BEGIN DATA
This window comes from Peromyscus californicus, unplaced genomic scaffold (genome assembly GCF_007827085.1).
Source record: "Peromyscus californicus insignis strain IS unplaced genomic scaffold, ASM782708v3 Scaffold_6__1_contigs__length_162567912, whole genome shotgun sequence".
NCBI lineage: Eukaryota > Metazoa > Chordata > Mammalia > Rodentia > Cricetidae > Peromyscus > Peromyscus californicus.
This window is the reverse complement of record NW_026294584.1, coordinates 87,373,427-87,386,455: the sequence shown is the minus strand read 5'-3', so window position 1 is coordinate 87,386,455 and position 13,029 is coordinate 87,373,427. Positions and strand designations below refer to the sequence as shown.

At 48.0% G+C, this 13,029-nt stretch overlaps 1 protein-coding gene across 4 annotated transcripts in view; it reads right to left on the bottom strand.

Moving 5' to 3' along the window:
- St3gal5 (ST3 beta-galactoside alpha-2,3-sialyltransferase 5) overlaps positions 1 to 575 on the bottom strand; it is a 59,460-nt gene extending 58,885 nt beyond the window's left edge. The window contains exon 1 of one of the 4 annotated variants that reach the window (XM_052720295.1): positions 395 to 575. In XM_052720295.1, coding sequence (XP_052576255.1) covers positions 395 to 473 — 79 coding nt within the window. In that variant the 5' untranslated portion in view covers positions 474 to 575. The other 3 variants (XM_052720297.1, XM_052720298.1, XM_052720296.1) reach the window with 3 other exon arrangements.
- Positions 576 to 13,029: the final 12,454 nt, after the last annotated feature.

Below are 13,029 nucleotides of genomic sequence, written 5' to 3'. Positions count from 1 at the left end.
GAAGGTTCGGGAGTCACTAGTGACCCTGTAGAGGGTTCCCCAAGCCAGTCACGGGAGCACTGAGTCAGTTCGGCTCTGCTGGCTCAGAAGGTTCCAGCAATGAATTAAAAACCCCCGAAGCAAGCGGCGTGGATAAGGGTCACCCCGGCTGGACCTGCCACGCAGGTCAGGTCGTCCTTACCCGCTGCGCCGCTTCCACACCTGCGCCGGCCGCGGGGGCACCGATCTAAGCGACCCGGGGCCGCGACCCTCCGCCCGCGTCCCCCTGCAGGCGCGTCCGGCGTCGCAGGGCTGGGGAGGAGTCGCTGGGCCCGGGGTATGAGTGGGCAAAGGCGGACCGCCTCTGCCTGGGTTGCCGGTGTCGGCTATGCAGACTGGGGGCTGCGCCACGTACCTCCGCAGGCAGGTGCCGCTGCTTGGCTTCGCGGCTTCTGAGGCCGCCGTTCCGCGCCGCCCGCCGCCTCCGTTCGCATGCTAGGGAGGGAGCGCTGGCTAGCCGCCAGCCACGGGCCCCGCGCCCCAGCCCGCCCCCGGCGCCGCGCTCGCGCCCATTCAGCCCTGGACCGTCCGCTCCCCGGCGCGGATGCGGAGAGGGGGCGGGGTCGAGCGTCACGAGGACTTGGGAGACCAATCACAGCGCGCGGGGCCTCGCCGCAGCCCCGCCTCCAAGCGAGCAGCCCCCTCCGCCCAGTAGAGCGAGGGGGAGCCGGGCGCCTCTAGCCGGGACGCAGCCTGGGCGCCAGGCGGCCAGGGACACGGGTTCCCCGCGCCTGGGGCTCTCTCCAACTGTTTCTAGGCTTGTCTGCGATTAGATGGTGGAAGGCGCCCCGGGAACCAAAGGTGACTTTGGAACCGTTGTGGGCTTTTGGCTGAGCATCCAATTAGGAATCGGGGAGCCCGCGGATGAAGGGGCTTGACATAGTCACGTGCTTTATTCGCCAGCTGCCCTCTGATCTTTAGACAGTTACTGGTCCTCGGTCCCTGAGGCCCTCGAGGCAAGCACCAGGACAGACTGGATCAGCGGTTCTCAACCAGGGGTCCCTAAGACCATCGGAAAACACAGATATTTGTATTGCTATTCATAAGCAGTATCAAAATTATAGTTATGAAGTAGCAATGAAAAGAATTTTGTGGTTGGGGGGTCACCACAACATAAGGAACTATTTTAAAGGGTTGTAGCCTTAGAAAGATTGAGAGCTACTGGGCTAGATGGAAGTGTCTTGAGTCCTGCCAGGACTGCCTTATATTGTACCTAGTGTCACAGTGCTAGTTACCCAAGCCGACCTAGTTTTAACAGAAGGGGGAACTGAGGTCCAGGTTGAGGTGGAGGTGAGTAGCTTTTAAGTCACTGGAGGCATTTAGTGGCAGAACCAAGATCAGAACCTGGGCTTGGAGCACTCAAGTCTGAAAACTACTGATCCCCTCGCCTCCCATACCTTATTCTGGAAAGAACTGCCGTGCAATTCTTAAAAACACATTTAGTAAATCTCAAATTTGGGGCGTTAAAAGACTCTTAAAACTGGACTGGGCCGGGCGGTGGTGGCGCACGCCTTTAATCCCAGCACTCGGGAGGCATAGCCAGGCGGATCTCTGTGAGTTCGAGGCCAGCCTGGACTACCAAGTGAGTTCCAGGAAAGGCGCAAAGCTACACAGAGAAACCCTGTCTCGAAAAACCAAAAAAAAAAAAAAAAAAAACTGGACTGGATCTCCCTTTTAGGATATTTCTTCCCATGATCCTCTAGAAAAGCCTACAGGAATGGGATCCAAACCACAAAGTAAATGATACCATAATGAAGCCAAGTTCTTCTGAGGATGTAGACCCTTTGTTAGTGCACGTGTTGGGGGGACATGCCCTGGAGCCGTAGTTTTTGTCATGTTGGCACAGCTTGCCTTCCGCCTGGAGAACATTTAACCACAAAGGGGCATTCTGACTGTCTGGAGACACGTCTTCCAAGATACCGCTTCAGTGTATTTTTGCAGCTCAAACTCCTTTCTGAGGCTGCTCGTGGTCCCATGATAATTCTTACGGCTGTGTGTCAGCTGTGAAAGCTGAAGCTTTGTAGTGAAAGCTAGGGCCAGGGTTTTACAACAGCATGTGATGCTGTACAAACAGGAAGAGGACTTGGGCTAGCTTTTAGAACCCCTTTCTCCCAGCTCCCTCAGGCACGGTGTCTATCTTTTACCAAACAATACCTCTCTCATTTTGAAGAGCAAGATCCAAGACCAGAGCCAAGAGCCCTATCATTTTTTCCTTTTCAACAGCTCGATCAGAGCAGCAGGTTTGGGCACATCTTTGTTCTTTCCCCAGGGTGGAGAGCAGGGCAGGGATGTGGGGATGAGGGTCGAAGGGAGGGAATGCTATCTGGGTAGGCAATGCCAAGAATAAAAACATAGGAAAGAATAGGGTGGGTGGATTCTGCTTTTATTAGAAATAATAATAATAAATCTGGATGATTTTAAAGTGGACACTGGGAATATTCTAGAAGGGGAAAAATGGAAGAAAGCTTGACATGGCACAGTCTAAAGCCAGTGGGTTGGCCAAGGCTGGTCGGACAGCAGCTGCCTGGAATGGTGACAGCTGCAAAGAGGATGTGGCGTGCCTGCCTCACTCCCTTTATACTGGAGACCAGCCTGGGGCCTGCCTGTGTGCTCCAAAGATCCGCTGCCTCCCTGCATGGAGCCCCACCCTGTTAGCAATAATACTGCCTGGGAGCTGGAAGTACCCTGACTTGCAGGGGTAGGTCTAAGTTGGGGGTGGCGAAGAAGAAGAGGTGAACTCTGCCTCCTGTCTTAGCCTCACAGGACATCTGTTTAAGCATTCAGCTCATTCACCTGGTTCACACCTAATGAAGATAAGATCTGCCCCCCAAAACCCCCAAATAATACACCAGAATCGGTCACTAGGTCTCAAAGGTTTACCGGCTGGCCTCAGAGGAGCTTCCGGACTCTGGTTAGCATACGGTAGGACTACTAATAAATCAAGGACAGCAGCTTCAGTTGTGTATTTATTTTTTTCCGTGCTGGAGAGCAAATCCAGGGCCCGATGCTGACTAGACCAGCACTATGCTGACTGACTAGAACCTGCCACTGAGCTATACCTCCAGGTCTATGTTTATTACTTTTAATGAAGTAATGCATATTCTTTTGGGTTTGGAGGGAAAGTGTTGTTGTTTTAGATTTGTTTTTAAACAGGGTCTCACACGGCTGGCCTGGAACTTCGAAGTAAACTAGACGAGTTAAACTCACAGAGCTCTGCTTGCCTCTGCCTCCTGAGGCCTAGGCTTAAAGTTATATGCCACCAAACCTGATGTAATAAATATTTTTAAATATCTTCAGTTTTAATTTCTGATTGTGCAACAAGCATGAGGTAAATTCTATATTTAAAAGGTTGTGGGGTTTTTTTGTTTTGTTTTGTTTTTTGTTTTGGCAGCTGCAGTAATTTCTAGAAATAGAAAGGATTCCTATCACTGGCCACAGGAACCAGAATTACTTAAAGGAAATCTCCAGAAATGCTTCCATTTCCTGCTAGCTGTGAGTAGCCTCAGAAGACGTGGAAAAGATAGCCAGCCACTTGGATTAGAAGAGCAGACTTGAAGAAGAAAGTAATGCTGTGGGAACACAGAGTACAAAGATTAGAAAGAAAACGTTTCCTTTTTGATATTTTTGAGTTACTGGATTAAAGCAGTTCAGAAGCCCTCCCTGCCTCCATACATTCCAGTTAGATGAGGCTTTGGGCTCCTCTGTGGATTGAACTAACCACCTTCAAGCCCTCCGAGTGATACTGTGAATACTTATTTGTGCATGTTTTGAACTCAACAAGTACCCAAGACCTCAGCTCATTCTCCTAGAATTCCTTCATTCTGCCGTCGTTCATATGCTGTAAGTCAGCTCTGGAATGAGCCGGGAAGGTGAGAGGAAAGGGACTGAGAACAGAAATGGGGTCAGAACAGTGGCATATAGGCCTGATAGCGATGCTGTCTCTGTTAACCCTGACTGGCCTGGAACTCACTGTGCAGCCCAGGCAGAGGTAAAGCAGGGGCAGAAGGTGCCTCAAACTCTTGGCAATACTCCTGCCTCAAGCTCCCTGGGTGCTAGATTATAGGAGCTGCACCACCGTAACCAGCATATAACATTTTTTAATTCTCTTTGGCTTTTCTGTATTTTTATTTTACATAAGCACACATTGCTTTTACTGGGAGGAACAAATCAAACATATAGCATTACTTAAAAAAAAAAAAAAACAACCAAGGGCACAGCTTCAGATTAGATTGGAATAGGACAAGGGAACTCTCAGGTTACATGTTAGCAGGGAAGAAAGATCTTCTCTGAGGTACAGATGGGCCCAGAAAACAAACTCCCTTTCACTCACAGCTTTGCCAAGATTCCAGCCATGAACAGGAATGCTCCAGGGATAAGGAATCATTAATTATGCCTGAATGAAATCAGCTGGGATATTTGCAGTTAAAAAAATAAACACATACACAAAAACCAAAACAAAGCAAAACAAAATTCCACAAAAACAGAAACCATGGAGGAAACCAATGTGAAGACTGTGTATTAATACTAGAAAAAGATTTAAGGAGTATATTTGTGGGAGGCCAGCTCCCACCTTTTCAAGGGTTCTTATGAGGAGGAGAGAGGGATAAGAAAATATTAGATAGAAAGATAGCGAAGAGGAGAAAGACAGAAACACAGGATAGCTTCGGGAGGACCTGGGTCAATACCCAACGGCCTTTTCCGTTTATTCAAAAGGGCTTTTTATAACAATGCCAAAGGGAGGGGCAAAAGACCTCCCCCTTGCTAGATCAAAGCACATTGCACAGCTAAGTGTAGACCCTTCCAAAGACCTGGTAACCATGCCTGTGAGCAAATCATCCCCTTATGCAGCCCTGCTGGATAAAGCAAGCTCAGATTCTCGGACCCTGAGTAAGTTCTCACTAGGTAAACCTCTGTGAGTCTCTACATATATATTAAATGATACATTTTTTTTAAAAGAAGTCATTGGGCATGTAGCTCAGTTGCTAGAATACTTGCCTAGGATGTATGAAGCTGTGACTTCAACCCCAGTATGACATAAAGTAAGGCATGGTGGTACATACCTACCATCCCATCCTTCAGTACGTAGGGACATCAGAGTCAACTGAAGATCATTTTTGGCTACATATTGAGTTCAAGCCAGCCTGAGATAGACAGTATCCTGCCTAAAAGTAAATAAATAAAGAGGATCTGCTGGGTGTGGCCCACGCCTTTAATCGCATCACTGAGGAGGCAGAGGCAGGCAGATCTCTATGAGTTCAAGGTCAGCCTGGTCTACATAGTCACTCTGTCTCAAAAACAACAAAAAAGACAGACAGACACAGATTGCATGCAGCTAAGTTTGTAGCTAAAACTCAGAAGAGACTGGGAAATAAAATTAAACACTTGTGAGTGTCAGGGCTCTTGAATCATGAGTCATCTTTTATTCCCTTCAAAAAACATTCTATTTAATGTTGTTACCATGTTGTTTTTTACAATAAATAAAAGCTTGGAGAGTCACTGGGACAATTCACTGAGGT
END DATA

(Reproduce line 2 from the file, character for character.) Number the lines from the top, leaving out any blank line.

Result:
Source record: "Peromyscus californicus insignis strain IS unplaced genomic scaffold, ASM782708v3 Scaffold_6__1_contigs__length_162567912, whole genome shotgun sequence".